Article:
I keep calling it ‘Hermon’, the mountain’s Old Testament name, but in Arabic, it’s known as Jabal al-Sheikh. This roughly translates as the ‘Mountain of the Chief’ but ‘sheikh’ also conveys meanings of venerability, wisdom, age and mastery. Supposedly, it has this name because of the snow that graces it for much of the year, much like white hair or a taqiyah, the Muslim skullcap. But as is so often the case in a part of the world as old as this, it might also have something to do with Hermon’s ancient associations as a sacred site, for it is a place where according to legend, the gods and their offspring once resided.
For the Greeks, it was where Pan liked to frolic with his nymphs, while for Philo of Byblos, the 12th Century antiquarian and author of a lost history of the Phoenicians, it was home to four giants, who lived there with their human wives, but the mountain has been sacred since at least the Bronze Age. Two thousand years before Philo, the Canaanites knew the mountain as Baal-Hermon, the abode of the Lord of Hermon, and built the earliest of the 30-odd Phoenician, Greek and Roman shrines that still exist on the mountain’s flanks.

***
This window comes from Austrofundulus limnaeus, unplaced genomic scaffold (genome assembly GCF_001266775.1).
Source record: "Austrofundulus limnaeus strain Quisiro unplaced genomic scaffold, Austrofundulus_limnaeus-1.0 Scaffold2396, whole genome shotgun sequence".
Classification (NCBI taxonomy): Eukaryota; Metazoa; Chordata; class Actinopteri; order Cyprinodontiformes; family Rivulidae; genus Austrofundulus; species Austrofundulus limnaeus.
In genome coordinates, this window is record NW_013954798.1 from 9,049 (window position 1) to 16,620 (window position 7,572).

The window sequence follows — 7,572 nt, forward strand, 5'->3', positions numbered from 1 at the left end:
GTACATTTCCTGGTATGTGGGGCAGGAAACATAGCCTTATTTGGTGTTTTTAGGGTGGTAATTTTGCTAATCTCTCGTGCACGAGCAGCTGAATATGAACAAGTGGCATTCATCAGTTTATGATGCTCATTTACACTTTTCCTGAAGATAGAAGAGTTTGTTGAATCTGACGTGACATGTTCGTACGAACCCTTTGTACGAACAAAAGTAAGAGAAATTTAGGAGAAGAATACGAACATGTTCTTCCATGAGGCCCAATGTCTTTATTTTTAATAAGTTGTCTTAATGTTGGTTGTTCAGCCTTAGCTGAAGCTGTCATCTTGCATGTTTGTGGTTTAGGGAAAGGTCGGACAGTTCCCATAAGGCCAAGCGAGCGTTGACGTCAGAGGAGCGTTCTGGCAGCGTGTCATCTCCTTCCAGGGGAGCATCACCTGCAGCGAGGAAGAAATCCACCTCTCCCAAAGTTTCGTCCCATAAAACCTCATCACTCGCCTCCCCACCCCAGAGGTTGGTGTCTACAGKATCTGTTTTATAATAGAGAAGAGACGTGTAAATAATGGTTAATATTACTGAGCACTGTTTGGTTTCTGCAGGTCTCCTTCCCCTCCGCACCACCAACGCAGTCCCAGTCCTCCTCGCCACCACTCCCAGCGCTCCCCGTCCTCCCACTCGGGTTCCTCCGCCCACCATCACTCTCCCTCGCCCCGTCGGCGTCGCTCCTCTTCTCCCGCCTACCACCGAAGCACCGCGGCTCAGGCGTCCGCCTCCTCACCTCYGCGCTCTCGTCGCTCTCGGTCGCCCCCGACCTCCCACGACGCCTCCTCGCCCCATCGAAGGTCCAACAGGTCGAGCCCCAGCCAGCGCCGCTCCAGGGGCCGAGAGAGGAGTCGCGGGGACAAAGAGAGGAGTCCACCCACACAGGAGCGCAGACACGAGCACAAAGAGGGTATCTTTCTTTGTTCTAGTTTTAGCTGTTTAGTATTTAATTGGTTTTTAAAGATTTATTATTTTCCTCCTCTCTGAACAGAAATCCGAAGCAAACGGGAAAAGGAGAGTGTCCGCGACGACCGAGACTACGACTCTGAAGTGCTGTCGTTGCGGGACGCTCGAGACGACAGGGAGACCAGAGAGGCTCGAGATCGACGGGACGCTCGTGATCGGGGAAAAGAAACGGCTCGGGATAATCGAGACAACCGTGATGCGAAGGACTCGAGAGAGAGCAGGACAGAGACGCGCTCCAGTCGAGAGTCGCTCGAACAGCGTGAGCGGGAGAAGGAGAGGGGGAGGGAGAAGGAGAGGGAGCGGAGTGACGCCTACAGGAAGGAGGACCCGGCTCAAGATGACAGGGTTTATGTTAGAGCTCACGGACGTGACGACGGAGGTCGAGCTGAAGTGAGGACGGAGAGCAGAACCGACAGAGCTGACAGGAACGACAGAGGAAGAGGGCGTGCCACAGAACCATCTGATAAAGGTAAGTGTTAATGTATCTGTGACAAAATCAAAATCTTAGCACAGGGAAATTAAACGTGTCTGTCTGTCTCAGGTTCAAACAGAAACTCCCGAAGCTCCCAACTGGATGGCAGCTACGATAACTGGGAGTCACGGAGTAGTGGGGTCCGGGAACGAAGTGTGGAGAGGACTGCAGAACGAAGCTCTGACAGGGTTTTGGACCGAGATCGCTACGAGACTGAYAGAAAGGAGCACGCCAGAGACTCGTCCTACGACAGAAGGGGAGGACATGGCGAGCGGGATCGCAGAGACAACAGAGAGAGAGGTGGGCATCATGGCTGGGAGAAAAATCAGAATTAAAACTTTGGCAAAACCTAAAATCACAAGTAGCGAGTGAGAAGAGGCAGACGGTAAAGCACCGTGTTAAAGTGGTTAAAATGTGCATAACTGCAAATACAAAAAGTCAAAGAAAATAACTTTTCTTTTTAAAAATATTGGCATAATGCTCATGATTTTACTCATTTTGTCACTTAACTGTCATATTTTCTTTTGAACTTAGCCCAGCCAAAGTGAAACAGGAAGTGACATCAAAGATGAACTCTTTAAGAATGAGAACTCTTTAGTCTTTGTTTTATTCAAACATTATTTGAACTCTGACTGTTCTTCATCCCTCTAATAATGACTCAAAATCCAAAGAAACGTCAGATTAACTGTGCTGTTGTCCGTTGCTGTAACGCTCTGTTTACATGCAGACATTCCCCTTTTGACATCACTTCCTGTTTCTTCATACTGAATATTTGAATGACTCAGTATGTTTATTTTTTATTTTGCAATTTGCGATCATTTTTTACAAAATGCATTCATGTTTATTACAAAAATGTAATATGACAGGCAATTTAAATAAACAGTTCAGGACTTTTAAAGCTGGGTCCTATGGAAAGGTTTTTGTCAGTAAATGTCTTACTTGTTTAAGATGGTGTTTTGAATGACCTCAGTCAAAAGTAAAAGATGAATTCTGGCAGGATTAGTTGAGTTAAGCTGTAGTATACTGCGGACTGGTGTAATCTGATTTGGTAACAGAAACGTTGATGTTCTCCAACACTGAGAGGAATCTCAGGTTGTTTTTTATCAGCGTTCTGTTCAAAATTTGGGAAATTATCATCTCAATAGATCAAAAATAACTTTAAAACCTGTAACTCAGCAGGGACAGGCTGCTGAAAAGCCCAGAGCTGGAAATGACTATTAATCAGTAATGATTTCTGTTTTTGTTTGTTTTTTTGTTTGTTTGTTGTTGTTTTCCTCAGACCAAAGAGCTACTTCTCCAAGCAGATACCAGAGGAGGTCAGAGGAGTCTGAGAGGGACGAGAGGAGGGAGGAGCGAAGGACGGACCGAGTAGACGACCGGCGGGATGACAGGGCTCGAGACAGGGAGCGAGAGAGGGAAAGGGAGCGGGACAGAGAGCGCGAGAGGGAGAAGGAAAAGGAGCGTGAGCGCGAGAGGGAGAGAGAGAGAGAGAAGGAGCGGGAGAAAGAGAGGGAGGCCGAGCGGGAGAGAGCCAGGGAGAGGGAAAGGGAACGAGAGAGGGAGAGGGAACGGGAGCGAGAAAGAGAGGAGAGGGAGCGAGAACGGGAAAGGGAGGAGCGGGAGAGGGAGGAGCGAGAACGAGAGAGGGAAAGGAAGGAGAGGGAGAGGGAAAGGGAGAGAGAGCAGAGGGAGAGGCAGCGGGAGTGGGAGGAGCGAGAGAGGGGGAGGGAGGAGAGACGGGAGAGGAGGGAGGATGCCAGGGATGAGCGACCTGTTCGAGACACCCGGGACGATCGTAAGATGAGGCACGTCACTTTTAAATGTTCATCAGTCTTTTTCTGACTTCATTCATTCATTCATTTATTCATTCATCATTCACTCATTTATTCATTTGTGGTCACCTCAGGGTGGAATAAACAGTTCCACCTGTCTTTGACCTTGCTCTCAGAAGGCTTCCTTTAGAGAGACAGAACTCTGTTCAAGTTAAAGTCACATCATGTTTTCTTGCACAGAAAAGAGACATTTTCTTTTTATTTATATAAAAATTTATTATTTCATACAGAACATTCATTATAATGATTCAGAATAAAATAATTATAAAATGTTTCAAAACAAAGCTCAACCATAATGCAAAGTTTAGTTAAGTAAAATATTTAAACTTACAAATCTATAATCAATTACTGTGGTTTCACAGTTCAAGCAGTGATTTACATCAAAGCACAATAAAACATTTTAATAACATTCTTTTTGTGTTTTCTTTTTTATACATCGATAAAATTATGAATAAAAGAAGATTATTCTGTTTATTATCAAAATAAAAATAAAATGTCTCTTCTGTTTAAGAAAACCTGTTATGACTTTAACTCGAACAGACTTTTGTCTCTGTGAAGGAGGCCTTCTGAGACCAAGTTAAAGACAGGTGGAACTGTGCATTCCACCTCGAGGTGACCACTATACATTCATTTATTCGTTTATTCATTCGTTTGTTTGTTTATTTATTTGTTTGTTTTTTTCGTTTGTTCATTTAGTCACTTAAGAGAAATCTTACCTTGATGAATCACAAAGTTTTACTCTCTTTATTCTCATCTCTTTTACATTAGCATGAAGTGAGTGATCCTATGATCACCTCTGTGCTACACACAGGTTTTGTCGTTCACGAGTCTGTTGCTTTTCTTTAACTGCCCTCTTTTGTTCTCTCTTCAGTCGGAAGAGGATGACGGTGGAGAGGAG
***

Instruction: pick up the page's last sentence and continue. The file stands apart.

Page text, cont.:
I’d visited one of them near the village of Deir el-Aashayer in the early 2000’s. It had once been used as a chapel by disciples of Saint Simeon Stylite, an early Christian ascetic who chose to get away from earthly distraction by spending 37 years on top of a pillar in a monastery in the hinterlands of Aleppo, but originally, it had been dedicated to an unknown group of local deities, the gods of Kiboreia, whose only surviving mention was a 3rd Century Greek inscription found on a bench in the temple, which dedicated the seat to Beeliabos, the son of the high priest of these Kiboreian gods.